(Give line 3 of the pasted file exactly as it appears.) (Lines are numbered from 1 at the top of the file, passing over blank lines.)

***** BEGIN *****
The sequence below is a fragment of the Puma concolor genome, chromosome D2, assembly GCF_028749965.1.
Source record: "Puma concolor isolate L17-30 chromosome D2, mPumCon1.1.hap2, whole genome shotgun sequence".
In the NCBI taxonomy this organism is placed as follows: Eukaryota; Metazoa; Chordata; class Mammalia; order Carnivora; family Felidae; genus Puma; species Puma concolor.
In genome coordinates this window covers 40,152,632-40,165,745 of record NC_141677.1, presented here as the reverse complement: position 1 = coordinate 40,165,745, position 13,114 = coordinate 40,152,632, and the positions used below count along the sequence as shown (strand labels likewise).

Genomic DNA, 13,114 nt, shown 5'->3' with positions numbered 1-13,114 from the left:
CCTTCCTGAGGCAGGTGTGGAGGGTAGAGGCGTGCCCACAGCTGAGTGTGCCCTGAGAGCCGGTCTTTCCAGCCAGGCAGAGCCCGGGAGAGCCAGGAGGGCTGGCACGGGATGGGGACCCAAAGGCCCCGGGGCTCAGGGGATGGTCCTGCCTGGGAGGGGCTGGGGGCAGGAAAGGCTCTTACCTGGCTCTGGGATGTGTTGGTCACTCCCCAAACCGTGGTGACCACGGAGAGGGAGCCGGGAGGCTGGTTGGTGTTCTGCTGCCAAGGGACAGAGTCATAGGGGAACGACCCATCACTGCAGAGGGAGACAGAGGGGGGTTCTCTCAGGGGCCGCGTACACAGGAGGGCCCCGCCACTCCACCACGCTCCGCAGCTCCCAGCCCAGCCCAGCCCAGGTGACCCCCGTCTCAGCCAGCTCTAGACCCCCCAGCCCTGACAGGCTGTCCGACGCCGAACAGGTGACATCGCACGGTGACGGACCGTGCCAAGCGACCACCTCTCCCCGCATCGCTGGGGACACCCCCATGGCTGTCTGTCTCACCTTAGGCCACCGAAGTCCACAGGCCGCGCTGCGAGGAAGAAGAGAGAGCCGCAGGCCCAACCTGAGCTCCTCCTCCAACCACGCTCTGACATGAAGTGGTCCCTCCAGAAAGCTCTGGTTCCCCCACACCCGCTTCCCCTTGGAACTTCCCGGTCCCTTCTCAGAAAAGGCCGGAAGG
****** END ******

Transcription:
In the NCBI taxonomy this organism is placed as follows: Eukaryota; Metazoa; Chordata; class Mammalia; order Carnivora; family Felidae; genus Puma; species Puma concolor.